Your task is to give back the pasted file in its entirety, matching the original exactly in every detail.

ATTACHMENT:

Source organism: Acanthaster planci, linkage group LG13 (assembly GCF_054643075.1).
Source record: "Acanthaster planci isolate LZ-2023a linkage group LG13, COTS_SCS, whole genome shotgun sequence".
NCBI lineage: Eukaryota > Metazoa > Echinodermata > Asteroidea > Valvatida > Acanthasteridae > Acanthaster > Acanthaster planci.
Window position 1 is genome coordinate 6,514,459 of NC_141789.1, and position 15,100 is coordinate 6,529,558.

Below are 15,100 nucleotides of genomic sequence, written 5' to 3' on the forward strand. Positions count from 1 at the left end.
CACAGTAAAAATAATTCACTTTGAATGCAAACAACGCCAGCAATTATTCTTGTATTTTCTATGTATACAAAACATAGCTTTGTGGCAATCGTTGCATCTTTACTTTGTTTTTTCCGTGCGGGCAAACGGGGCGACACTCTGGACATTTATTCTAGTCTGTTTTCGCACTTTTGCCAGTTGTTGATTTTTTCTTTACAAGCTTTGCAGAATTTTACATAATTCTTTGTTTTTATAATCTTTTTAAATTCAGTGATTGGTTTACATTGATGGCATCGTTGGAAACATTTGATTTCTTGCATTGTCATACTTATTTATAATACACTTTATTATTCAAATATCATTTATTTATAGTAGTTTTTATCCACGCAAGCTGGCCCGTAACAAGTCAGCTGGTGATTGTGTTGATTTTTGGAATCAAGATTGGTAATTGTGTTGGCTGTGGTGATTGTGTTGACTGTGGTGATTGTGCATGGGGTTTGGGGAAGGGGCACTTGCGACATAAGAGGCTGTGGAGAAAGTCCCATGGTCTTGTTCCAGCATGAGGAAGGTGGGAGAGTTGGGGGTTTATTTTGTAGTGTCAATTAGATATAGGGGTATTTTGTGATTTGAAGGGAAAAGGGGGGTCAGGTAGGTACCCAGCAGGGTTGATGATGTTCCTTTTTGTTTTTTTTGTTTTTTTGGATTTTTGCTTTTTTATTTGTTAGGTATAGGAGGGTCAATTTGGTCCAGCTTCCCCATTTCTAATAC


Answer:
Source organism: Acanthaster planci, linkage group LG13 (assembly GCF_054643075.1).
Source record: "Acanthaster planci isolate LZ-2023a linkage group LG13, COTS_SCS, whole genome shotgun sequence".
NCBI lineage: Eukaryota > Metazoa > Echinodermata > Asteroidea > Valvatida > Acanthasteridae > Acanthaster > Acanthaster planci.
Window position 1 is genome coordinate 6,514,459 of NC_141789.1, and position 15,100 is coordinate 6,529,558.

Below are 15,100 nucleotides of genomic sequence, written 5' to 3' on the forward strand. Positions count from 1 at the left end.
CACAGTAAAAATAATTCACTTTGAATGCAAACAACGCCAGCAATTATTCTTGTATTTTCTATGTATACAAAACATAGCTTTGTGGCAATCGTTGCATCTTTACTTTGTTTTTTCCGTGCGGGCAAACGGGGCGACACTCTGGACATTTATTCTAGTCTGTTTTCGCACTTTTGCCAGTTGTTGATTTTTTCTTTACAAGCTTTGCAGAATTTTACATAATTCTTTGTTTTTATAATCTTTTTAAATTCAGTGATTGGTTTACATTGATGGCATCGTTGGAAACATTTGATTTCTTGCATTGTCATACTTATTTATAATACACTTTATTATTCAAATATCATTTATTTATAGTAGTTTTTATCCACGCAAGCTGGCCCGTAACAAGTCAGCTGGTGATTGTGTTGATTTTTGGAATCAAGATTGGTAATTGTGTTGGCTGTGGTGATTGTGTTGACTGTGGTGATTGTGCATGGGGTTTGGGGAAGGGGCACTTGCGACATAAGAGGCTGTGGAGAAAGTCCCATGGTCTTGTTCCAGCATGAGGAAGGTGGGAGAGTTGGGGGTTTATTTTGTAGTGTCAATTAGATATAGGGGTATTTTGTGATTTGAAGGGAAAAGGGGGGTCAGGTAGGTACCCAGCAGGGTTGATGATGTTCCTTTTTGTTTTTTTTGTTTTTTTGGATTTTTGCTTTTTTATTTGTTAGGTATAGGAGGGTCAATTTGGTCCAGCTTCCCCATTTCTAATAC